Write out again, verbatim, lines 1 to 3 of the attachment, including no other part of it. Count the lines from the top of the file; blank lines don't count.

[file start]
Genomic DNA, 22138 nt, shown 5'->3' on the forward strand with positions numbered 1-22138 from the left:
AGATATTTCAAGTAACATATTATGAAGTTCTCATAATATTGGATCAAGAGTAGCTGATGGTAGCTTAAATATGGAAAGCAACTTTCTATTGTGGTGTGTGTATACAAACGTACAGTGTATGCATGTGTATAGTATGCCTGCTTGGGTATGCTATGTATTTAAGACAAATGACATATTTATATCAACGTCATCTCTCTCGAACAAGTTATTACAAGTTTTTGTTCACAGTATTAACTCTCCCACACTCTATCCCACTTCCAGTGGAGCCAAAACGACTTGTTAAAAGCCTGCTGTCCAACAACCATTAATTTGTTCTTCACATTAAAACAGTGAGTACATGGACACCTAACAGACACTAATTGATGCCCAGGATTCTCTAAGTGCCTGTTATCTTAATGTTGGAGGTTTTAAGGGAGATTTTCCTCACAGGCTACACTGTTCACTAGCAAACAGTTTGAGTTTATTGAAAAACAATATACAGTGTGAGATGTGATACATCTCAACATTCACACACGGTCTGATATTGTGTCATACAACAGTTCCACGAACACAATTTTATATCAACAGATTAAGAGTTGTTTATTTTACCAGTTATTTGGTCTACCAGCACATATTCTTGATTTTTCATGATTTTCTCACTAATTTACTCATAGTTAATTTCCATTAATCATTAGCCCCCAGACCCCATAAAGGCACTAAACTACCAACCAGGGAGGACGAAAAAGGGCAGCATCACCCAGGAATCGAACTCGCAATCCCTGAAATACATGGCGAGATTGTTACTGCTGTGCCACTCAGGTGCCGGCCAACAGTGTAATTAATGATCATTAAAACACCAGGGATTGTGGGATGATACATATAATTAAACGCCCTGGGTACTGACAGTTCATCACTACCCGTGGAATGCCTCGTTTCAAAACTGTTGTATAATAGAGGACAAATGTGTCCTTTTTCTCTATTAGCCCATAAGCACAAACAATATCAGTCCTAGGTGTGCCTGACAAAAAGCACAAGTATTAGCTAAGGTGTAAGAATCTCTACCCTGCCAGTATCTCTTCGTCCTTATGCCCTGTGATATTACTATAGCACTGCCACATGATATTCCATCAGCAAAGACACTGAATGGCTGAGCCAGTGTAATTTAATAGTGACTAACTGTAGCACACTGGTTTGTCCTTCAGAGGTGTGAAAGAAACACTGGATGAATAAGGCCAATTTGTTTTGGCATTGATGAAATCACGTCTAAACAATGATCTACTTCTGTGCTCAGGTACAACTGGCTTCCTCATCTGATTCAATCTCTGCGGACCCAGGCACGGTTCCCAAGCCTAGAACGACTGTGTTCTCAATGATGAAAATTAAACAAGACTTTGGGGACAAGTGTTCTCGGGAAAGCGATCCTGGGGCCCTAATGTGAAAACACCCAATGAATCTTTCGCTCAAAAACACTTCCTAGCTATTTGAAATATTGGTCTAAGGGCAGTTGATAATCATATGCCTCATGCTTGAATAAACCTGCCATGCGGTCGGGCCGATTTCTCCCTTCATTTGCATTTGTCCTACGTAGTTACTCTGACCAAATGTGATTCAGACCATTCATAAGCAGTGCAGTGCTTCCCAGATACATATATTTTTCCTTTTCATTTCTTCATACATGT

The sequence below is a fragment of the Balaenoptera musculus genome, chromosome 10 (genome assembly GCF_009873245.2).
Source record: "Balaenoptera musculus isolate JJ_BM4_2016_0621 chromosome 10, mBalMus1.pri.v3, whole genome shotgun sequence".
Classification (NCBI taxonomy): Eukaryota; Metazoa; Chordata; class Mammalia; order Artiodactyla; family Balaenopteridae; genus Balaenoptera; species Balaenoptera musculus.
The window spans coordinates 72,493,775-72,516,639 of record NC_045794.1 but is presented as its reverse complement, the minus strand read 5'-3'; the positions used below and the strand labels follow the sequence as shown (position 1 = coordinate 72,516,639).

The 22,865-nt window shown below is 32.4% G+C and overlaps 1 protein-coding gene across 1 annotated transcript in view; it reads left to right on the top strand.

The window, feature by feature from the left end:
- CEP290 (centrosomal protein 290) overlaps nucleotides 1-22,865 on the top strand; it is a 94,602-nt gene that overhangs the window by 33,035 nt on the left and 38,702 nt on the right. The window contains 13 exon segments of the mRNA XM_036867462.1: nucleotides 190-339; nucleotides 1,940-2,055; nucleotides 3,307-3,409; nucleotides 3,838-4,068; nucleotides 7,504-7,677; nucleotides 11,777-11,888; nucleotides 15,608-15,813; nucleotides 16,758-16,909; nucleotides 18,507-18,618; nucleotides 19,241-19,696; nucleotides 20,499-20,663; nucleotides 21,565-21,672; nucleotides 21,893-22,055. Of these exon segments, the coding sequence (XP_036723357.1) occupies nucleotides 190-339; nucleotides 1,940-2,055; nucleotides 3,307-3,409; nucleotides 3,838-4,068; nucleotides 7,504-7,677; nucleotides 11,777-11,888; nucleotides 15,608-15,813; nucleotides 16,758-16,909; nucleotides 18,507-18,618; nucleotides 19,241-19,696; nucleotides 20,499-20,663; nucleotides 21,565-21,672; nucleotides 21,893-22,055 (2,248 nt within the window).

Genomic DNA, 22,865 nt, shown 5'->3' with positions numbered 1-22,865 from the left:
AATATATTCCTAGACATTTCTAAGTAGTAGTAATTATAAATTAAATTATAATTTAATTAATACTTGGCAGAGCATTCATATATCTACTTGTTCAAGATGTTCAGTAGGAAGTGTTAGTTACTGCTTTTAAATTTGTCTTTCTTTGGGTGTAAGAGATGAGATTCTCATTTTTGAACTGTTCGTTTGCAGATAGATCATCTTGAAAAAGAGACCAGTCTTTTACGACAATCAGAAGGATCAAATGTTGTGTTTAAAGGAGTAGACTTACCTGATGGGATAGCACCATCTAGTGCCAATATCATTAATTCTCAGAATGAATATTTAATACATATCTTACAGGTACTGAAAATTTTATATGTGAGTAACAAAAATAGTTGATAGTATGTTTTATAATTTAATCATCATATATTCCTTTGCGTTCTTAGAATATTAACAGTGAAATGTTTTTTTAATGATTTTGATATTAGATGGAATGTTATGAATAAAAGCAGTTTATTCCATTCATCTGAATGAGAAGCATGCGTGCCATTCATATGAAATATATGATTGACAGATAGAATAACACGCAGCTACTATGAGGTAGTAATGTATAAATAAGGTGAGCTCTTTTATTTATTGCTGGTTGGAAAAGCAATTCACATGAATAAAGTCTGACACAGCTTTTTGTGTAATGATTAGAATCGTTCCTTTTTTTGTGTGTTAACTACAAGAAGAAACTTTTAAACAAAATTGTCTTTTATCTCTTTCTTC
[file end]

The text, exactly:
Genomic DNA, 22138 nt, shown 5'->3' on the forward strand with positions numbered 1-22138 from the left:
AGATATTTCAAGTAACATATTATGAAGTTCTCATAATATTGGATCAAGAGTAGCTGATGGTAGCTTAAATATGGAAAGCAACTTTCTATTGTGGTGTGTGTATACAAACGTACAGTGTATGCATGTGTATAGTATGCCTGCTTGGGTATGCTATGTATTTAAGACAAATGACATATTTATATCAACGTCATCTCTCTCGAACAAGTTATTACAAGTTTTTGTTCACAGTATTAACTCTCCCACACTCTATCCCACTTCCAGTGGAGCCAAAACGACTTGTTAAAAGCCTGCTGTCCAACAACCATTAATTTGTTCTTCACATTAAAACAGTGAGTACATGGACACCTAACAGACACTAATTGATGCCCAGGATTCTCTAAGTGCCTGTTATCTTAATGTTGGAGGTTTTAAGGGAGATTTTCCTCACAGGCTACACTGTTCACTAGCAAACAGTTTGAGTTTATTGAAAAACAATATACAGTGTGAGATGTGATACATCTCAACATTCACACACGGTCTGATATTGTGTCATACAACAGTTCCACGAACACAATTTTATATCAACAGATTAAGAGTTGTTTATTTTACCAGTTATTTGGTCTACCAGCACATATTCTTGATTTTTCATGATTTTCTCACTAATTTACTCATAGTTAATTTCCATTAATCATTAGCCCCCAGACCCCATAAAGGCACTAAACTACCAACCAGGGAGGACGAAAAAGGGCAGCATCACCCAGGAATCGAACTCGCAATCCCTGAAATACATGGCGAGATTGTTACTGCTGTGCCACTCAGGTGCCGGCCAACAGTGTAATTAATGATCATTAAAACACCAGGGATTGTGGGATGATACATATAATTAAACGCCCTGGGTACTGACAGTTCATCACTACCCGTGGAATGCCTCGTTTCAAAACTGTTGTATAATAGAGGACAAATGTGTCCTTTTTCTCTATTAGCCCATAAGCACAAACAATATCAGTCCTAGGTGTGCCTGACAAAAAGCACAAGTATTAGCTAAGGTGTAAGAATCTCTACCCTGCCAGTATCTCTTCGTCCTTATGCCCTGTGATATTACTATAGCACTGCCACATGATATTCCATCAGCAAAGACACTGAATGGCTGAGCCAGTGTAATTTAATAGTGACTAACTGTAGCACACTGGTTTGTCCTTCAGAGGTGTGAAAGAAACACTGGATGAATAAGGCCAATTTGTTTTGGCATTGATGAAATCACGTCTAAACAATGATCTACTTCTGTGCTCAGGTACAACTGGCTTCCTCATCTGATTCAATCTCTGCGGACCCAGGCACGGTTCCCAAGCCTAGAACGACTGTGTTCTCAATGATGAAAATTAAACAAGACTTTGGGGACAAGTGTTCTCGGGAAAGCGATCCTGGGGCCCTAATGTGAAAACACCCAATGAATCTTTCGCTCAAAAACACTTCCTAGCTATTTGAAATATTGGTCTAAGGGCAGTTGATAATCATATGCCTCATGCTTGAATAAACCTGCCATGCGGTCGGGCCGATTTCTCCCTTCATTTGCATTTGTCCTACGTAGTTACTCTGACCAAATGTGATTCAGACCATTCATAAGCAGTGCAGTGCTTCCCAGATACATATATTTTTCCTTTTCATTTCTTCATACATGT

The sequence below is a fragment of the Balaenoptera musculus genome, chromosome 10 (genome assembly GCF_009873245.2).